On this warm Tuesday evening, the smell of buttery kettle corn fills the air. The calm hum of conversations is interrupted by periodic bursts of children’s laughter, and mothers singing as they dance to the old school jams that fill the plaza.
“This is the livest BART station cuz I be jamming,” says Michael Oliver, a retired carpenter who has been a vendor at the farmer’s market for the past few months.
For two years, he has run a business specializing in soul and R&B mixed CDs, all music from the 70s through the 80s. “O’jays, Temptations,” says Oliver, “that’s my era.” To Oliver, music is a thread that pulls communities like Fruitvale closer together. “Everybody loves the old music – that’s what they grew up to. Latinos, White, Black, Asian.”
As Frankie Beverly’s melodic “Before I Let Go” pulses through the plaza, a racially diverse group of Oaklanders, young and old, sway to the music and snap their fingers to the beat.
Patrons nibble on strawberries they bought from the fresh produce stand, or sip coffee from a nearby café, while thumbing through Oliver’s extensive music catalog. His CD stand is just one of half a dozen businesses that participate in the Fruitvale Farmers Market every Tuesday and Thursday afternoons.
The market is held at the Fruitvale Village, which also houses a variety of brick and mortar businesses, including an electronics store and several restaurants.
Roxana Arias, 23, works at Powderface, one of the cafes in the building. She says the village and the market together offer a special experience. “The whole environment is diverse, and people are more friendly – it’s very homey.” An Oakland native who has lived in the Fruitvale neighborhood all of her life, Arias feels that this neighborhood has been rejuvenated, especially since the farmer’s market has been in existence.
For Arias, having the farmer’s market in the Fruitvale Village is a “win-win” because of the positive impact it has on the community, and on the bottom line. “About eight years ago, there were no businesses here,” Arias says. “This is the perfect location for business because of the commuters. Business has definitely improved.”
Cynthia and Selena Zamora, both 16, work at JSM Organic, a fresh produce stand their father opened in the farmer’s market about a month ago. The sisters feel that business has been great.
They have also been able to establish relationships with the other vendors, merchants, and patrons – a relationship that feels almost like a “family.” “Everyone looks out for one another,” says Selena. “We’ve really gotten to know one another.”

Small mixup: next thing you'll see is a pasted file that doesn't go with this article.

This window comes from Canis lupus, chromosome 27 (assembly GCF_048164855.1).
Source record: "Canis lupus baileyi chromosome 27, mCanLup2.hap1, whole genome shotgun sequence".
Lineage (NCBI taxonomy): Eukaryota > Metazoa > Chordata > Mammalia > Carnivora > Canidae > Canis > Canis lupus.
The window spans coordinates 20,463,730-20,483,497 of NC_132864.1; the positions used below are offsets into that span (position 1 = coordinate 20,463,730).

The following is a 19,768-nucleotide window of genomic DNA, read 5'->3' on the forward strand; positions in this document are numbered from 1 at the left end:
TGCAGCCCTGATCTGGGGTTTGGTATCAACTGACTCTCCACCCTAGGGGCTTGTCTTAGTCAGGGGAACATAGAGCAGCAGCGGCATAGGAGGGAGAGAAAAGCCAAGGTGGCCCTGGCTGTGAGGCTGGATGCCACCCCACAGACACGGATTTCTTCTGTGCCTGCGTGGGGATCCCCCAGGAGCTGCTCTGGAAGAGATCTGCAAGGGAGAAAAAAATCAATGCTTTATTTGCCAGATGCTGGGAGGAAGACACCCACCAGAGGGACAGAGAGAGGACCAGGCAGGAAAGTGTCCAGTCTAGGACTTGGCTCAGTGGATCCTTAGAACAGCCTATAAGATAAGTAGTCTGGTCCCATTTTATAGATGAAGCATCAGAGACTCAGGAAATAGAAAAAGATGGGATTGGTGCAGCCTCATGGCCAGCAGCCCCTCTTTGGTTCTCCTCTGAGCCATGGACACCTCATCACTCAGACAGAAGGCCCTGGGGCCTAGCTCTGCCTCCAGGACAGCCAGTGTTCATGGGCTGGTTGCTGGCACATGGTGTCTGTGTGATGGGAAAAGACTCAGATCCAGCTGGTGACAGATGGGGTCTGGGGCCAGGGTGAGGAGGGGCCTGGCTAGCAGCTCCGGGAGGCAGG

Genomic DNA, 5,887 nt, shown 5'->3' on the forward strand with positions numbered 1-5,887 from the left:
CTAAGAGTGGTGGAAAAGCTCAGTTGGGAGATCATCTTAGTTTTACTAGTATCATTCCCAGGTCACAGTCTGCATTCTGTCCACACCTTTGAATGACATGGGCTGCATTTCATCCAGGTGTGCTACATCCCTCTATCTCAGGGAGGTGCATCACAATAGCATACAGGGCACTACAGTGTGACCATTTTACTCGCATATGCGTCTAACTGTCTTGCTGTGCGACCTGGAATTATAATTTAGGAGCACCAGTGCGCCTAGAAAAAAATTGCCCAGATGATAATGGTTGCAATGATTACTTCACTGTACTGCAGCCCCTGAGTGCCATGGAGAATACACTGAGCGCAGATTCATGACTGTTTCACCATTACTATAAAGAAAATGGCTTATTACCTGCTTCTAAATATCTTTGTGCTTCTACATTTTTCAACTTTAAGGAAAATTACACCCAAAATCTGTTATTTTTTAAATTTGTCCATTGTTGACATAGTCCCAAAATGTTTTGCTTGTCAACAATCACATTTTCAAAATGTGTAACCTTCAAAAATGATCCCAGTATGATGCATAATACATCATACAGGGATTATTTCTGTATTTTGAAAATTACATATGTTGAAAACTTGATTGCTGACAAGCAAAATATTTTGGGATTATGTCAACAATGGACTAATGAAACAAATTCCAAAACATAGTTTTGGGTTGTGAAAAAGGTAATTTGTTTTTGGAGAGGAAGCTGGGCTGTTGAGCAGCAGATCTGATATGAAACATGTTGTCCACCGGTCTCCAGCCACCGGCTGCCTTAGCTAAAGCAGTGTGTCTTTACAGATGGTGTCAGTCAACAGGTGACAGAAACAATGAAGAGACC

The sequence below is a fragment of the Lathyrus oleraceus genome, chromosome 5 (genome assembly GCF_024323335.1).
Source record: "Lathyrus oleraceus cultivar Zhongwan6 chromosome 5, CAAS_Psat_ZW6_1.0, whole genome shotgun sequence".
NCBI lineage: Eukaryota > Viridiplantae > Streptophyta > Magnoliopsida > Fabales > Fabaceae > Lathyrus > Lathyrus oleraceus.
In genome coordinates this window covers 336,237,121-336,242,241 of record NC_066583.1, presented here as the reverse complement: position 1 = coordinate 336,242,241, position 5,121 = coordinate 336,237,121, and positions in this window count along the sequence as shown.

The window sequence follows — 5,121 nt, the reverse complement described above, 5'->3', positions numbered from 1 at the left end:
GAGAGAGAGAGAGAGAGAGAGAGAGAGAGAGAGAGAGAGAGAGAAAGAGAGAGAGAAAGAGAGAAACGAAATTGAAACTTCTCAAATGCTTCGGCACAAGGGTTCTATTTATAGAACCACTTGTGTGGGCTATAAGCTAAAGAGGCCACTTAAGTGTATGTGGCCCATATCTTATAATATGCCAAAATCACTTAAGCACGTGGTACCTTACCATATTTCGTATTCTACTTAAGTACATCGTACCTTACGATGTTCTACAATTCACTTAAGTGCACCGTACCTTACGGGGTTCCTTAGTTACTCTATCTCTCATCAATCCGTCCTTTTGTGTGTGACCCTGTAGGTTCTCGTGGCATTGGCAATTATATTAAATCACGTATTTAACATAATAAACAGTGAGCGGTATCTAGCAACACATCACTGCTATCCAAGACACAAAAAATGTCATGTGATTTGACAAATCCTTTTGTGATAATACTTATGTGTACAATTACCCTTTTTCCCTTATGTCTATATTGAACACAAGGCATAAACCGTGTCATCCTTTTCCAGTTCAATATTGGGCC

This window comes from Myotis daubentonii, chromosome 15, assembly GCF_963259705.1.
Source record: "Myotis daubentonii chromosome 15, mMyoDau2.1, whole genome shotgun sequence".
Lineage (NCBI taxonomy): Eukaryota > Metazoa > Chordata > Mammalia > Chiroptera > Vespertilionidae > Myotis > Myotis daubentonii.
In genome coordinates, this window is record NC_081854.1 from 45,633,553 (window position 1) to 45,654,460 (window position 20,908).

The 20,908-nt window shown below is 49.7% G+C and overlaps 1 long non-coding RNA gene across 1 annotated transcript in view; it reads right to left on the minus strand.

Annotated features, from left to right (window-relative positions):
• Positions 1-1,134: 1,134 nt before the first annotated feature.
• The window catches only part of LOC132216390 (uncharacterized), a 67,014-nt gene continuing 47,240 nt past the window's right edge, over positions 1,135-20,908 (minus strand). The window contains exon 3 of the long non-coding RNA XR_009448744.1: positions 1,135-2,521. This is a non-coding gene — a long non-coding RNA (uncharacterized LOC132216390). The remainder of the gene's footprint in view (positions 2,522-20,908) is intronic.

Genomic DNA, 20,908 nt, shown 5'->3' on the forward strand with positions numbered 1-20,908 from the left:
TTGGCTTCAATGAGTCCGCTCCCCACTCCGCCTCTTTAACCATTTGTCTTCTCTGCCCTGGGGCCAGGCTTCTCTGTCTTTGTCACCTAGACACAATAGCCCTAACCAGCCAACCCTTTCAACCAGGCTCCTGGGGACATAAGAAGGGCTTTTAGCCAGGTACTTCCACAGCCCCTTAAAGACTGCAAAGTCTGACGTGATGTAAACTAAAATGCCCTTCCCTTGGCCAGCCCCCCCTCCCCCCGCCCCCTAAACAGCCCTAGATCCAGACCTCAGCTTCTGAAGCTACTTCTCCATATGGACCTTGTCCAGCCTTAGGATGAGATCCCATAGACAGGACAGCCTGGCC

What seems to add to the abundance of riches, support, and to that sense of family is the market’s diversity. “We meet people that we never would have met if we weren’t here, “says Cynthia. “It’s fun meeting new people.”
The interactions amongst everyone at the market are so genuine and fluid – almost like a dance that blends into the soulful old school jams thumping from Michael Oliver’s stand.
“It’s a really cool place,” says Henry Simmons, owner of Henry’s Flavored Nuts. Simmons, a resident of Oakland for more than forty years, has had a booth at the farmer’s market for the past four years. For Simmons, the market is a way to do something positive for the community. At his stand, Simmons is able to offer “healthy things to eat, like nuts and dried fruits. I’m one of the only Black men out here doing this – I’m just happy to do it.”
As I talk to the vendors and merchants, I cannot help but think about what the neighborhood feels like less than a few blocks away – an environment that is perceived to be unfriendly, unforgiving, and cold. It is as if the farmer’s market is an oasis – filled with warmth and compassion.
Throughout Simmons’ time at the market, he says that there have not been many problems. “It’s been a wonderful time, even with the protest and after Oscar Grant, there haven’t been any problems. It’s an interesting and nice place to be. It’s a blessing.”
Simmons also feels that a community’s destiny is determined by the people who live there. In Fruitvale, he says, crime and violence are “not always the case. It all depends on who is in the neighborhood. You got dope dealers – you got problems.”
Helping Henry Simmons at his stand is Pat Cole, a retired letter carrier for the US Post Office. Like Simmons, Cole feels that “everything in Oakland isn’t negative.” For her, the farmer’s market is also an opportunity to get out of the house and meet people.
However, Cole does have some concerns and worries about what lies ahead for the future generations in Oakland and in this neighborhood. “Seeing young men and women out here begging and how they dress – it’s sad. No one respects themselves anymore. We’ve lost a generation.”
Still, the market place is evidence that positive things do exist in Oakland, and have the ability to prosper. It’s proof that people from all walks of life are able to come together and support one another, and that business has the potential to thrive.